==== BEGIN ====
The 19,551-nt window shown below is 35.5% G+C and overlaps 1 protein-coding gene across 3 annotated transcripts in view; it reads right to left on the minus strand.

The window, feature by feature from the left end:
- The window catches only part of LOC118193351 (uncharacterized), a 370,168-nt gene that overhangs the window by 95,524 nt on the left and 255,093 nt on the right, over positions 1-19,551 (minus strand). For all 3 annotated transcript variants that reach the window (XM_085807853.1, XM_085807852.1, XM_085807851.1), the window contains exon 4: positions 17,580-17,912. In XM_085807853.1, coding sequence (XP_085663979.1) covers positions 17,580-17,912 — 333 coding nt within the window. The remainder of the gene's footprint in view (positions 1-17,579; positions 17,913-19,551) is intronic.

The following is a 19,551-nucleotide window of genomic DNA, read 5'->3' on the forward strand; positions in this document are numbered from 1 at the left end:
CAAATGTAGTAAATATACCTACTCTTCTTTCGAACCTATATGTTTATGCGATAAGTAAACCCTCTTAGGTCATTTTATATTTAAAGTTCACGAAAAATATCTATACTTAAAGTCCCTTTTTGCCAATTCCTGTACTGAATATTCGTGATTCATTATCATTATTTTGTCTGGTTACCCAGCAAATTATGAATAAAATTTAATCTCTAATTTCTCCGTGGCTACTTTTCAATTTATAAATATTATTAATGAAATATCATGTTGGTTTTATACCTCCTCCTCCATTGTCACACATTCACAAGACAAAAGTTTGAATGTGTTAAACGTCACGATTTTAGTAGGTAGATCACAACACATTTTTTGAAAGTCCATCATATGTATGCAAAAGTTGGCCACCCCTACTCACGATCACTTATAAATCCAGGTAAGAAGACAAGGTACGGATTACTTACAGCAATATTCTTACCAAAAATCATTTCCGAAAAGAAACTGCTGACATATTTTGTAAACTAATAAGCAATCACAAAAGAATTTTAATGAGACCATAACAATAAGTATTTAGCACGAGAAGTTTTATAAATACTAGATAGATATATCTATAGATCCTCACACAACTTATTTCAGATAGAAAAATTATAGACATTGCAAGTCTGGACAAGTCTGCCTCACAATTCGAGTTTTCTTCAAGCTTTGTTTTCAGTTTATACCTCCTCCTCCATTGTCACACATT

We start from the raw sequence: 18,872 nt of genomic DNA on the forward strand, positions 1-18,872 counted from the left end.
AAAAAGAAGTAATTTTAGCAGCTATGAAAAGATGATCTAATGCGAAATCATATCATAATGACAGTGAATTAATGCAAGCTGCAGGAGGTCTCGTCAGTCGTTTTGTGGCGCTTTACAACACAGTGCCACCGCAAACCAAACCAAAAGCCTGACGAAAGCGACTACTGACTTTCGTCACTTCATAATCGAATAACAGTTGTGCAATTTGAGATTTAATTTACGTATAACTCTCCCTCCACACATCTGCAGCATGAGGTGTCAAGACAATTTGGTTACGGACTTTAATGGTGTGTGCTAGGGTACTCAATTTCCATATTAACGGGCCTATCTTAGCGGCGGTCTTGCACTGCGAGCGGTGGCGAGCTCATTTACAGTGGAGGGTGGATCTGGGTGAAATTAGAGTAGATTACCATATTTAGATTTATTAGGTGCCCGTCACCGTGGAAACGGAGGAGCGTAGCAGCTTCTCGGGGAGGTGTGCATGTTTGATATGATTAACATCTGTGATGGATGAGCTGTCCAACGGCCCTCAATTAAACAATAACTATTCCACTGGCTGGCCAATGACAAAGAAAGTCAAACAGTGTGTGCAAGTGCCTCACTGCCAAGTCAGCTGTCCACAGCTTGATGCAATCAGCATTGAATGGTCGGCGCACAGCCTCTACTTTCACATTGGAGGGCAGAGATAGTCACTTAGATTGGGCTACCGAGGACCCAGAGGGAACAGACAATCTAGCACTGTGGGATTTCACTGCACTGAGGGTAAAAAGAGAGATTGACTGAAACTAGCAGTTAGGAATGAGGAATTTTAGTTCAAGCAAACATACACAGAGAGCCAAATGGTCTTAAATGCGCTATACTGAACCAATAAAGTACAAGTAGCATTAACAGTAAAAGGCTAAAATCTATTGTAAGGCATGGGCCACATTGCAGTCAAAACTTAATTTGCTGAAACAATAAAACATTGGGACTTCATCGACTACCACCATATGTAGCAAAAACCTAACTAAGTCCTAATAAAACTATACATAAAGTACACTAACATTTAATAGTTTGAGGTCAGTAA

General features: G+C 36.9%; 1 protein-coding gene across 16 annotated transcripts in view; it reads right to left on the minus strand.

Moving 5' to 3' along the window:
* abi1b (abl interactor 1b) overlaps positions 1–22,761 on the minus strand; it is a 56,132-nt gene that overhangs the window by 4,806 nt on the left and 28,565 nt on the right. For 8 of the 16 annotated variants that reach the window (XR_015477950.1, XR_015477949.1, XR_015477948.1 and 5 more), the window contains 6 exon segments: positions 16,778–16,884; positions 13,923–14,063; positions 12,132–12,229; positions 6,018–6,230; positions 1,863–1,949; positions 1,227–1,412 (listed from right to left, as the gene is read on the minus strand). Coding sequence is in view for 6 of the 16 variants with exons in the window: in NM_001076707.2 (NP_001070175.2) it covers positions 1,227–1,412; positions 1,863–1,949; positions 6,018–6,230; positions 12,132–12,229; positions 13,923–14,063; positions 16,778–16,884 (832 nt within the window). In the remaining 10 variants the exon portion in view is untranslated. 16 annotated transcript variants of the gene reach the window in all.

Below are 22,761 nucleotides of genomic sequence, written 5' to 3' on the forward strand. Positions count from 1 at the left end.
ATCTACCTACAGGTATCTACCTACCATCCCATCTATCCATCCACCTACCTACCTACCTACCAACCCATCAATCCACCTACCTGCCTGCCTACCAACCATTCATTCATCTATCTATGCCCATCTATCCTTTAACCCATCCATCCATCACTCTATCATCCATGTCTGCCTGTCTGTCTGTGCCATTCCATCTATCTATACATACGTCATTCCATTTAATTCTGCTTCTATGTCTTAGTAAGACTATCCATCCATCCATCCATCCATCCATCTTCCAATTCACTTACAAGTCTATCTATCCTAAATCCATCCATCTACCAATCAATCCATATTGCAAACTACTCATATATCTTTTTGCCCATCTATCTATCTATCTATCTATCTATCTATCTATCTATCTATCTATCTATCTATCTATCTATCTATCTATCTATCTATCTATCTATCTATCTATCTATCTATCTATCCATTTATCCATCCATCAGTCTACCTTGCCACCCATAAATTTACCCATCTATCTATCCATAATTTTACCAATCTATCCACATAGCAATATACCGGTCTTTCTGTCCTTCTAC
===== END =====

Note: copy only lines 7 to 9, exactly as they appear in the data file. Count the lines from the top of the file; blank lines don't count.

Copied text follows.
AAAAAGAAGTAATTTTAGCAGCTATGAAAAGATGATCTAATGCGAAATCATATCATAATGACAGTGAATTAATGCAAGCTGCAGGAGGTCTCGTCAGTCGTTTTGTGGCGCTTTACAACACAGTGCCACCGCAAACCAAACCAAAAGCCTGACGAAAGCGACTACTGACTTTCGTCACTTCATAATCGAATAACAGTTGTGCAATTTGAGATTTAATTTACGTATAACTCTCCCTCCACACATCTGCAGCATGAGGTGTCAAGACAATTTGGTTACGGACTTTAATGGTGTGTGCTAGGGTACTCAATTTCCATATTAACGGGCCTATCTTAGCGGCGGTCTTGCACTGCGAGCGGTGGCGAGCTCATTTACAGTGGAGGGTGGATCTGGGTGAAATTAGAGTAGATTACCATATTTAGATTTATTAGGTGCCCGTCACCGTGGAAACGGAGGAGCGTAGCAGCTTCTCGGGGAGGTGTGCATGTTTGATATGATTAACATCTGTGATGGATGAGCTGTCCAACGGCCCTCAATTAAACAATAACTATTCCACTGGCTGGCCAATGACAAAGAAAGTCAAACAGTGTGTGCAAGTGCCTCACTGCCAAGTCAGCTGTCCACAGCTTGATGCAATCAGCATTGAATGGTCGGCGCACAGCCTCTACTTTCACATTGGAGGGCAGAGATAGTCACTTAGATTGGGCTACCGAGGACCCAGAGGGAACAGACAATCTAGCACTGTGGGATTTCACTGCACTGAGGGTAAAAAGAGAGATTGACTGAAACTAGCAGTTAGGAATGAGGAATTTTAGTTCAAGCAAACATACACAGAGAGCCAAATGGTCTTAAATGCGCTATACTGAACCAATAAAGTACAAGTAGCATTAACAGTAAAAGGCTAAAATCTATTGTAAGGCATGGGCCACATTGCAGTCAAAACTTAATTTGCTGAAACAATAAAACATTGGGACTTCATCGACTACCACCATATGTAGCAAAAACCTAACTAAGTCCTAATAAAACTATACATAAAGTACACTAACATTTAATAGTTTGAGGTCAGTAA

General features: G+C 36.9%; 1 protein-coding gene across 16 annotated transcripts in view; it reads right to left on the minus strand.

Moving 5' to 3' along the window: